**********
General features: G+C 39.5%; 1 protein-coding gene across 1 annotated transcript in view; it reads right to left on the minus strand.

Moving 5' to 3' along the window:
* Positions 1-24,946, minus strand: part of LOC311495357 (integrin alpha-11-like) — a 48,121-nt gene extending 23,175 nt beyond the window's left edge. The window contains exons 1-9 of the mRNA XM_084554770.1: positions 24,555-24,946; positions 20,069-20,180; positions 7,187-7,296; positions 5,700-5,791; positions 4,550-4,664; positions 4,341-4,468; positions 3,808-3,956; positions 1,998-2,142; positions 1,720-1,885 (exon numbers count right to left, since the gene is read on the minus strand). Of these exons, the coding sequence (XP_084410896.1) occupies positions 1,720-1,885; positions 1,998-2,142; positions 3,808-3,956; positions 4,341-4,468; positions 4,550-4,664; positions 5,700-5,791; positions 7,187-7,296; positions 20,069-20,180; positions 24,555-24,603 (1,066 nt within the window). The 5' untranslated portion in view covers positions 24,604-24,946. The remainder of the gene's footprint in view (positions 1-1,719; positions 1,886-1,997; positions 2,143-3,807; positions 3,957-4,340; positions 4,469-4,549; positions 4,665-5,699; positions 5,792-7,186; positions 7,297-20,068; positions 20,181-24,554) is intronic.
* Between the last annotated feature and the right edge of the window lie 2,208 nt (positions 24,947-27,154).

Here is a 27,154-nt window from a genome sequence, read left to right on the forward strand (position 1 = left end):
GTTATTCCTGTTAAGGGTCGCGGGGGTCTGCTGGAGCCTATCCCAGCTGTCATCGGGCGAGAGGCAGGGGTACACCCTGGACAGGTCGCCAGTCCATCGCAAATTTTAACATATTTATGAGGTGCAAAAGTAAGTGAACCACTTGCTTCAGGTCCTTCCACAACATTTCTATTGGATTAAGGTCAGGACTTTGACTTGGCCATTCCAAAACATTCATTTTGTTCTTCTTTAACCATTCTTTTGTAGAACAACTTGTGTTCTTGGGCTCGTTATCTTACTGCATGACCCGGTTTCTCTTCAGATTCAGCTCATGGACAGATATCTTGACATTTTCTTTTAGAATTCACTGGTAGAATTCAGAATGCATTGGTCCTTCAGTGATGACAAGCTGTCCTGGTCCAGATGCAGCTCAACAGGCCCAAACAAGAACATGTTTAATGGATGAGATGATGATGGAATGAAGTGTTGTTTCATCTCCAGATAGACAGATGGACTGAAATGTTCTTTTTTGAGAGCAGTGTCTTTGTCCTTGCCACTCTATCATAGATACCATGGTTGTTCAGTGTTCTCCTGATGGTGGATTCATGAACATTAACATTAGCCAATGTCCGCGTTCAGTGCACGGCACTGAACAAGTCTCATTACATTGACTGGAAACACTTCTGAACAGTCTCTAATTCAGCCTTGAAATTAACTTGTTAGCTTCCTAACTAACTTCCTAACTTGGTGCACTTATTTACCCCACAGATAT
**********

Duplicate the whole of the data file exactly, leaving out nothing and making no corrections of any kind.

General features: G+C 39.5%; 1 protein-coding gene across 1 annotated transcript in view; it reads right to left on the minus strand.

Moving 5' to 3' along the window:
* Positions 1-24,946, minus strand: part of LOC311495357 (integrin alpha-11-like) — a 48,121-nt gene extending 23,175 nt beyond the window's left edge. The window contains exons 1-9 of the mRNA XM_084554770.1: positions 24,555-24,946; positions 20,069-20,180; positions 7,187-7,296; positions 5,700-5,791; positions 4,550-4,664; positions 4,341-4,468; positions 3,808-3,956; positions 1,998-2,142; positions 1,720-1,885 (exon numbers count right to left, since the gene is read on the minus strand). Of these exons, the coding sequence (XP_084410896.1) occupies positions 1,720-1,885; positions 1,998-2,142; positions 3,808-3,956; positions 4,341-4,468; positions 4,550-4,664; positions 5,700-5,791; positions 7,187-7,296; positions 20,069-20,180; positions 24,555-24,603 (1,066 nt within the window). The 5' untranslated portion in view covers positions 24,604-24,946. The remainder of the gene's footprint in view (positions 1-1,719; positions 1,886-1,997; positions 2,143-3,807; positions 3,957-4,340; positions 4,469-4,549; positions 4,665-5,699; positions 5,792-7,186; positions 7,297-20,068; positions 20,181-24,554) is intronic.
* Between the last annotated feature and the right edge of the window lie 2,208 nt (positions 24,947-27,154).

Here is a 27,154-nt window from a genome sequence, read left to right on the forward strand (position 1 = left end):
GTTATTCCTGTTAAGGGTCGCGGGGGTCTGCTGGAGCCTATCCCAGCTGTCATCGGGCGAGAGGCAGGGGTACACCCTGGACAGGTCGCCAGTCCATCGCAAATTTTAACATATTTATGAGGTGCAAAAGTAAGTGAACCACTTGCTTCAGGTCCTTCCACAACATTTCTATTGGATTAAGGTCAGGACTTTGACTTGGCCATTCCAAAACATTCATTTTGTTCTTCTTTAACCATTCTTTTGTAGAACAACTTGTGTTCTTGGGCTCGTTATCTTACTGCATGACCCGGTTTCTCTTCAGATTCAGCTCATGGACAGATATCTTGACATTTTCTTTTAGAATTCACTGGTAGAATTCAGAATGCATTGGTCCTTCAGTGATGACAAGCTGTCCTGGTCCAGATGCAGCTCAACAGGCCCAAACAAGAACATGTTTAATGGATGAGATGATGATGGAATGAAGTGTTGTTTCATCTCCAGATAGACAGATGGACTGAAATGTTCTTTTTTGAGAGCAGTGTCTTTGTCCTTGCCACTCTATCATAGATACCATGGTTGTTCAGTGTTCTCCTGATGGTGGATTCATGAACATTAACATTAGCCAATGTCCGCGTTCAGTGCACGGCACTGAACAAGTCTCATTACATTGACTGGAAACACTTCTGAACAGTCTCTAATTCAGCCTTGAAATTAACTTGTTAGCTTCCTAACTAACTTCCTAACTTGGTGCACTTATTTACCCCACAGATAT